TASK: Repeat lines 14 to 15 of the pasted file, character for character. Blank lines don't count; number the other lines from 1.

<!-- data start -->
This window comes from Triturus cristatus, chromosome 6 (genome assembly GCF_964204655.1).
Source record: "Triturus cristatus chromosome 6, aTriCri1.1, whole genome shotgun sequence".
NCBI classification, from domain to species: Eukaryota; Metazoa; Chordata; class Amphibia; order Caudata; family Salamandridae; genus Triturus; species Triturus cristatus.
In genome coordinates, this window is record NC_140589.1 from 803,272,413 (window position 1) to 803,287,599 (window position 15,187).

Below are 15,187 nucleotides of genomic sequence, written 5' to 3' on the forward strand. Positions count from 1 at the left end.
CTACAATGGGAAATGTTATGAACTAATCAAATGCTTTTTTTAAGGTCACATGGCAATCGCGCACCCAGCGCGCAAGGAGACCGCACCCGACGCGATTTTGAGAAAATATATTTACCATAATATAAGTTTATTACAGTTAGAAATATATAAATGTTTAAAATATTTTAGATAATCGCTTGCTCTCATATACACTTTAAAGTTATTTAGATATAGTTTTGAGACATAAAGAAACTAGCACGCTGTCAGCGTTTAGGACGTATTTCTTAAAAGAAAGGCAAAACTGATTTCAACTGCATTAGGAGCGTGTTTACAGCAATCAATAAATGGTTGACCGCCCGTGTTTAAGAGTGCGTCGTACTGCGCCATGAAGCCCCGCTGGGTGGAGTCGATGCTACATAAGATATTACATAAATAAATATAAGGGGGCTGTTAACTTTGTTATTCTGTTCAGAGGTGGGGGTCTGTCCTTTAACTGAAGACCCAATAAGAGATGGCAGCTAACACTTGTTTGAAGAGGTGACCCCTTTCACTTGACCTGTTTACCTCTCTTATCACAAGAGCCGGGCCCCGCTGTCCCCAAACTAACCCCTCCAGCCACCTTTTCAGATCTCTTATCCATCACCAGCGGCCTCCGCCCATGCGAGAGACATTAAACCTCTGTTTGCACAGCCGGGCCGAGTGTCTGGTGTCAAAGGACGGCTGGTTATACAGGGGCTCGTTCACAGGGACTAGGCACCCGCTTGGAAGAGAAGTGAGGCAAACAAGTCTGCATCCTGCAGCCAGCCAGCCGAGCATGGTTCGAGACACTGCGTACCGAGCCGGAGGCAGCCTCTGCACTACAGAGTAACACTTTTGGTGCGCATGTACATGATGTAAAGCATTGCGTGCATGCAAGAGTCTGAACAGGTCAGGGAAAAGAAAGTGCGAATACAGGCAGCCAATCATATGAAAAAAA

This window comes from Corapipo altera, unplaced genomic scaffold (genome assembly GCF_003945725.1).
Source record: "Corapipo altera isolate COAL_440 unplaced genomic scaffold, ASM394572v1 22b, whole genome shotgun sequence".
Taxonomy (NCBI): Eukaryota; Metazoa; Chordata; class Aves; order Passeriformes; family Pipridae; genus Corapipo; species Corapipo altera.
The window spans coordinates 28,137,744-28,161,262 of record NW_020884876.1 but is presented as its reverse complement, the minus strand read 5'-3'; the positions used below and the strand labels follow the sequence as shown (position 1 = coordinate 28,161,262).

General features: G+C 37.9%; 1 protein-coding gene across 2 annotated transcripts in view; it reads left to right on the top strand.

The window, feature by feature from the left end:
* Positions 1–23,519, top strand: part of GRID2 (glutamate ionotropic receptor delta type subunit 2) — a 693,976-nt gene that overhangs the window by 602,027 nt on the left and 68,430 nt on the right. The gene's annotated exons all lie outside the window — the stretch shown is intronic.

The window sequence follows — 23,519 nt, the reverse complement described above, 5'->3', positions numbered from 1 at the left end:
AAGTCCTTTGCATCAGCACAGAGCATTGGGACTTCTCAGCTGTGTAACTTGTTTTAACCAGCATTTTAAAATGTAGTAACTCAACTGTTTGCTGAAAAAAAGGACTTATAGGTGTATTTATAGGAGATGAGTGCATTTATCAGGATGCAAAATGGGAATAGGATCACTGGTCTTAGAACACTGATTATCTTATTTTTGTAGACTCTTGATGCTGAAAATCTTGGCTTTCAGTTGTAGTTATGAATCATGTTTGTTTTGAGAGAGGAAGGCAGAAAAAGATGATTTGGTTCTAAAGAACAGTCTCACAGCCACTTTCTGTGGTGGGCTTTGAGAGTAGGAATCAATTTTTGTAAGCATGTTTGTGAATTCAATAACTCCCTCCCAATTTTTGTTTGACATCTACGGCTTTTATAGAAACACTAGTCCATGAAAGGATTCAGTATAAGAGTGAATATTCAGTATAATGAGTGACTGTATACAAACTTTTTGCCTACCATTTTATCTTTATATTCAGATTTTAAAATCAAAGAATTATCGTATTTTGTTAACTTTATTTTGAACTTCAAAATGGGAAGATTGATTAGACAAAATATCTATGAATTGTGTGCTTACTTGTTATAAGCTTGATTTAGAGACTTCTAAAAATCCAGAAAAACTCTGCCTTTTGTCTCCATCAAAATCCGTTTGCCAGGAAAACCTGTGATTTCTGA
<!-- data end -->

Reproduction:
The window sequence follows — 23,519 nt, the reverse complement described above, 5'->3', positions numbered from 1 at the left end:
AAGTCCTTTGCATCAGCACAGAGCATTGGGACTTCTCAGCTGTGTAACTTGTTTTAACCAGCATTTTAAAATGTAGTAACTCAACTGTTTGCTGAAAAAAAGGACTTATAGGTGTATTTATAGGAGATGAGTGCATTTATCAGGATGCAAAATGGGAATAGGATCACTGGTCTTAGAACACTGATTATCTTATTTTTGTAGACTCTTGATGCTGAAAATCTTGGCTTTCAGTTGTAGTTATGAATCATGTTTGTTTTGAGAGAGGAAGGCAGAAAAAGATGATTTGGTTCTAAAGAACAGTCTCACAGCCACTTTCTGTGGTGGGCTTTGAGAGTAGGAATCAATTTTTGTAAGCATGTTTGTGAATTCAATAACTCCCTCCCAATTTTTGTTTGACATCTACGGCTTTTATAGAAACACTAGTCCATGAAAGGATTCAGTATAAGAGTGAATATTCAGTATAATGAGTGACTGTATACAAACTTTTTGCCTACCATTTTATCTTTATATTCAGATTTTAAAATCAAAGAATTATCGTATTTTGTTAACTTTATTTTGAACTTCAAAATGGGAAGATTGATTAGACAAAATATCTATGAATTGTGTGCTTACTTGTTATAAGCTTGATTTAGAGACTTCTAAAAATCCAGAAAAACTCTGCCTTTTGTCTCCATCAAAATCCGTTTGCCAGGAAAACCTGTGATTTCTGA